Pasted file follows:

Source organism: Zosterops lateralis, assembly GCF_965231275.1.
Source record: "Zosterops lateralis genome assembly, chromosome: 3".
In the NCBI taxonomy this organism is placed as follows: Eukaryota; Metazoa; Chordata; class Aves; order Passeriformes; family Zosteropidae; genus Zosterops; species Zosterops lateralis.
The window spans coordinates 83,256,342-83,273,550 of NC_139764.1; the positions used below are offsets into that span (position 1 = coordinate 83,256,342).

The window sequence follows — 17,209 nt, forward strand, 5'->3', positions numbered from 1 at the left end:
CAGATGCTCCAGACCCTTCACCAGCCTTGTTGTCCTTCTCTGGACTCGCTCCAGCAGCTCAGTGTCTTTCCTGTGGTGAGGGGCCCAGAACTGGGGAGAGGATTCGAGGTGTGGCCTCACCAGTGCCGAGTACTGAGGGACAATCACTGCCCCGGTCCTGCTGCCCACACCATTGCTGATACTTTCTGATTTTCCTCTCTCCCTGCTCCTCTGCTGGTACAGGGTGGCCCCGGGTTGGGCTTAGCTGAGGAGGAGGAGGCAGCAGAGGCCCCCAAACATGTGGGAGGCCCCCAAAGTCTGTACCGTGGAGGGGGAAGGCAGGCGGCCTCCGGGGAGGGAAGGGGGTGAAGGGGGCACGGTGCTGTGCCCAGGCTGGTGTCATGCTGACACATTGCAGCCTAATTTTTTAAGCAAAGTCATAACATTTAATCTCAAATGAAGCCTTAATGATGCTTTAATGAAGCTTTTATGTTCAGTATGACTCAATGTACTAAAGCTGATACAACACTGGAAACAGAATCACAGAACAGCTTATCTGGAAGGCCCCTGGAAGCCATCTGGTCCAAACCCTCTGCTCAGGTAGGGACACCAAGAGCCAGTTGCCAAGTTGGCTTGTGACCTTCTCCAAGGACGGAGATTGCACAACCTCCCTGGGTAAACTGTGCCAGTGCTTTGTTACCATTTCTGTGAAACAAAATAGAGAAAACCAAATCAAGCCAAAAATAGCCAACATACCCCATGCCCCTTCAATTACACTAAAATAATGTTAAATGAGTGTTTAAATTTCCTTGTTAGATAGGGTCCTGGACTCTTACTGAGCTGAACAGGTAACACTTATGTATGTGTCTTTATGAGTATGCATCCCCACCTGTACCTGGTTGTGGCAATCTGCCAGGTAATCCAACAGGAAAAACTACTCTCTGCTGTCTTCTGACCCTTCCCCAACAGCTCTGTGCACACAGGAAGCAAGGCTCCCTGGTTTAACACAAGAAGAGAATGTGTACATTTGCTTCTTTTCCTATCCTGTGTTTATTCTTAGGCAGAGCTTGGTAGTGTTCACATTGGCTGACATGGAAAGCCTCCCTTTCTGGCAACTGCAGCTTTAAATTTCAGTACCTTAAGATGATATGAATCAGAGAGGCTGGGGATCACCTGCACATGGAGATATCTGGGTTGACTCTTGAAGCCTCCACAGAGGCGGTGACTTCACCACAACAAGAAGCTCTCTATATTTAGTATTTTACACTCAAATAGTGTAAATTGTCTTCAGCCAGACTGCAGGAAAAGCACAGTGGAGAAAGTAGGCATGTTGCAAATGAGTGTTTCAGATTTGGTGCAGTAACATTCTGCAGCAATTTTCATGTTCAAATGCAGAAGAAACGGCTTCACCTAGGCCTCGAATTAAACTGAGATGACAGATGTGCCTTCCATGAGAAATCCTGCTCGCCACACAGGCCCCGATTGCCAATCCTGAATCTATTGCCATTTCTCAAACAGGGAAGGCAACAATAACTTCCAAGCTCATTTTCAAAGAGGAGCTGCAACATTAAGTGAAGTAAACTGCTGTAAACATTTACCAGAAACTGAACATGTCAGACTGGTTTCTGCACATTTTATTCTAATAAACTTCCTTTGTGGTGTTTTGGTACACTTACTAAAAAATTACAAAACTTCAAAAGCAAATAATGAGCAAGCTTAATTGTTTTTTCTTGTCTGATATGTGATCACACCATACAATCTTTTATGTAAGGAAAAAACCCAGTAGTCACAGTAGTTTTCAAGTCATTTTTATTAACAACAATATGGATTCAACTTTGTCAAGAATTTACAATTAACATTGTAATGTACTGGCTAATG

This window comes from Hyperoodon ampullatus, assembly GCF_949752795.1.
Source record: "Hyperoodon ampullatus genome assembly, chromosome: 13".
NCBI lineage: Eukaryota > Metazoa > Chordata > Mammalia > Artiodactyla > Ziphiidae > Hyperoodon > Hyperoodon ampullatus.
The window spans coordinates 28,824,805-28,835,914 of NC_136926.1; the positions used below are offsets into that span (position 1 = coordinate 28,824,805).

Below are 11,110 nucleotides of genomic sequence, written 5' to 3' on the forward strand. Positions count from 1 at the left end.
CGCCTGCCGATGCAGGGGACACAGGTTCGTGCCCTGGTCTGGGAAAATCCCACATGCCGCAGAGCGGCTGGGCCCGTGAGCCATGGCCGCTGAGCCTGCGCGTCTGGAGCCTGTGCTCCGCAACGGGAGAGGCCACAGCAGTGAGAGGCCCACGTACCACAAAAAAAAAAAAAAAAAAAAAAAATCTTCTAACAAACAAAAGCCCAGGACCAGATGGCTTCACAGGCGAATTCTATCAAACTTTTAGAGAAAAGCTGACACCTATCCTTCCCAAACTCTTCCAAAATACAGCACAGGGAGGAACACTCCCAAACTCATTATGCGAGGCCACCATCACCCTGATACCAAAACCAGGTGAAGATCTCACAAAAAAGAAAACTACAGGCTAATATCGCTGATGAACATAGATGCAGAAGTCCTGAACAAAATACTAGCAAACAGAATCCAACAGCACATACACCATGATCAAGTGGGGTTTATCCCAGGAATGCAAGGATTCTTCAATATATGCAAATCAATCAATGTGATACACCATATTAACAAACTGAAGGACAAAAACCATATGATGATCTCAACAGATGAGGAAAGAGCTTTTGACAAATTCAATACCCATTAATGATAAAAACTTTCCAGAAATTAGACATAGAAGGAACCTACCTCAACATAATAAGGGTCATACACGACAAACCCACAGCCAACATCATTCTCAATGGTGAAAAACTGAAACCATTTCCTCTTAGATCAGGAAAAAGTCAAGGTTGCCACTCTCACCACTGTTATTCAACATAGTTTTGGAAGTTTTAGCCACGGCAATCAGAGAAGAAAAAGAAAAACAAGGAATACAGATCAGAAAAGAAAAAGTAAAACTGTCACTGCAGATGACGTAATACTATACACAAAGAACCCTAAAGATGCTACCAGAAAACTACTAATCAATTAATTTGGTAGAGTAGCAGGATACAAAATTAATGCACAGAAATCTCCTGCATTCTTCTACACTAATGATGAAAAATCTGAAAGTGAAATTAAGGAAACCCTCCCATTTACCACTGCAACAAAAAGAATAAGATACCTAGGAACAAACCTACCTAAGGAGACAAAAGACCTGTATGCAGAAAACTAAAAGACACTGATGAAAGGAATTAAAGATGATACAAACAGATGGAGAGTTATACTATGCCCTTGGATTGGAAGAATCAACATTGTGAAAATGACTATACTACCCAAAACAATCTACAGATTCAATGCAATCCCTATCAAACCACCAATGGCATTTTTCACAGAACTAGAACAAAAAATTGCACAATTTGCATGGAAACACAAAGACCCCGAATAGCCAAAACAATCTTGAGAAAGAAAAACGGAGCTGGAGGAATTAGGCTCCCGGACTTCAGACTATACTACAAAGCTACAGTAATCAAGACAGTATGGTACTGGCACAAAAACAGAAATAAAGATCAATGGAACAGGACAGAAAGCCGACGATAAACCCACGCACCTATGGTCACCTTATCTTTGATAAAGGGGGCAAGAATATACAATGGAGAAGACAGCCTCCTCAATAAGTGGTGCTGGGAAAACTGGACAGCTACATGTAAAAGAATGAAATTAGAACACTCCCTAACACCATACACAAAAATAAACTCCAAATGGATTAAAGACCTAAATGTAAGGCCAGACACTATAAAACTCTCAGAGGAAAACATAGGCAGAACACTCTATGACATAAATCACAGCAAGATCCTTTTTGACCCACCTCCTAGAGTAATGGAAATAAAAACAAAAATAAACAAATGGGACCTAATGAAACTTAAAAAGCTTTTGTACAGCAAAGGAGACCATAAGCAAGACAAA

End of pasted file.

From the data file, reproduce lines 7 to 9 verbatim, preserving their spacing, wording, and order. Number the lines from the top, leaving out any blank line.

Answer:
This window comes from Hyperoodon ampullatus, assembly GCF_949752795.1.
Source record: "Hyperoodon ampullatus genome assembly, chromosome: 13".
NCBI lineage: Eukaryota > Metazoa > Chordata > Mammalia > Artiodactyla > Ziphiidae > Hyperoodon > Hyperoodon ampullatus.